The Wall Street Journal reported that one of the suicide bombers had tickets to the match, but was turned away when his explosives were discovered, at which point he blew himself up.
Around the same time, fusillades of bullets shattered the clink of wine glass in a trendy Paris neighborhood as gunmen targeted a string of cafes, which were crowded on an remarkably balmy November night. At least 37 people were killed, according to Paris Prosecutor Francois Molins.
The attackers next stormed the Bataclan concert hall, which was hosting the American boulder band Eagles of Death Metal. They opened fire on the panicked audience and took members hostage. As police closed in, three detonated explosive belts, killing themselves, according to Paris police chief Michel Cadot.
Another attacker detonated a suicide bomb on Boulevard Voltaire, near the music hall, the prosecutor’s office said.
The Bataclan was the scene of the worst carnage.
Graphic and disturbing video shot from an apartment balcony and posted on Le Monde’s website Saturday captured some of that horror as dozens of people fled from gunfire outside the Bataclan down a passageway to a side street.
In the video, at the least person or persons lies writhing on the ground as ratings more creek past, some of them bloodied or limping. The camera pans down the street to uncover more fleeing people dragging two bodies along the ground. A woman and two others can be seen clinging to upper-floor balcony railings in an apparent desperate bid to stay out of the line of fire.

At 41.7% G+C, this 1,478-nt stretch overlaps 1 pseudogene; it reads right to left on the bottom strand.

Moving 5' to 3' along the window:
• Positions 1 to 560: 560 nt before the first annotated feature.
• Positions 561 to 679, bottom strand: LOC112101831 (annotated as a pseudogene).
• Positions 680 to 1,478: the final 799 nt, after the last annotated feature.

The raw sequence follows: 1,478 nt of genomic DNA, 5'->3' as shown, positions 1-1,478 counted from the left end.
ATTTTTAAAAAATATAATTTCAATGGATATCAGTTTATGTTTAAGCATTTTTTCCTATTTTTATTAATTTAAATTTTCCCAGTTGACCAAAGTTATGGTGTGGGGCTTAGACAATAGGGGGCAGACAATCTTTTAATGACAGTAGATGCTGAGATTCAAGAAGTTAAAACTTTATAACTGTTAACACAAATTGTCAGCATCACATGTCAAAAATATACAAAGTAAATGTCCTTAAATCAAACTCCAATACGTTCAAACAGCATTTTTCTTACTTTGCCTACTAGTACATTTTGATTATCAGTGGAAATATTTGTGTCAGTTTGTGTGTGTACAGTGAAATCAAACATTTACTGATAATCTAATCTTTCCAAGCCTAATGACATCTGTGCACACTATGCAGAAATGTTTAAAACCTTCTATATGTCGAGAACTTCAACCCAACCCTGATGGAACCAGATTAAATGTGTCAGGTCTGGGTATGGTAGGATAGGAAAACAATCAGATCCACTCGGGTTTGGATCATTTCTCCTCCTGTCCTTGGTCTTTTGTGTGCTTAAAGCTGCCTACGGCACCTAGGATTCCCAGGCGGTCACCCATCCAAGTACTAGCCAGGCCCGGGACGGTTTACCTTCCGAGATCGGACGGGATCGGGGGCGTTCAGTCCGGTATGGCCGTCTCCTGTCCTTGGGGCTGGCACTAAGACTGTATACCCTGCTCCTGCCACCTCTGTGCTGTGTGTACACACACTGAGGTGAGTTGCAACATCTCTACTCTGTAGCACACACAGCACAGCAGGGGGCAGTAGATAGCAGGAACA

Le Monde said its reporter who filmed the scene from his apartment balcony, Daniel Psenney, was shot in the arm where reference is stopped filming and went downstairs to assistance someone who had collapsed in the alley.
Sylvain, a tall, sturdy 38 -year-old concertgoer, collapsed in tears as he recounted the two attacks, the chaos and his escape during a pause in gunfire.
“I was watching the concert in the cavity, in the midst of the mass of the audience. First I heard detonations, and I thought it was firecrackers.
“Very soon I smelled powder, and I understood what was happening. There were shots everywhere, in waves. I lay down on the floor. I find at the least two shooters, but I heard others talk. They exclaimed, ‘It’s Hollande’s fault.’ I heard one of the shooters shout, ‘Allahu Akbar, ‘” Sylvain told The Associated Press. He spoke on the condition that his full name not be used because of concerns for his safety.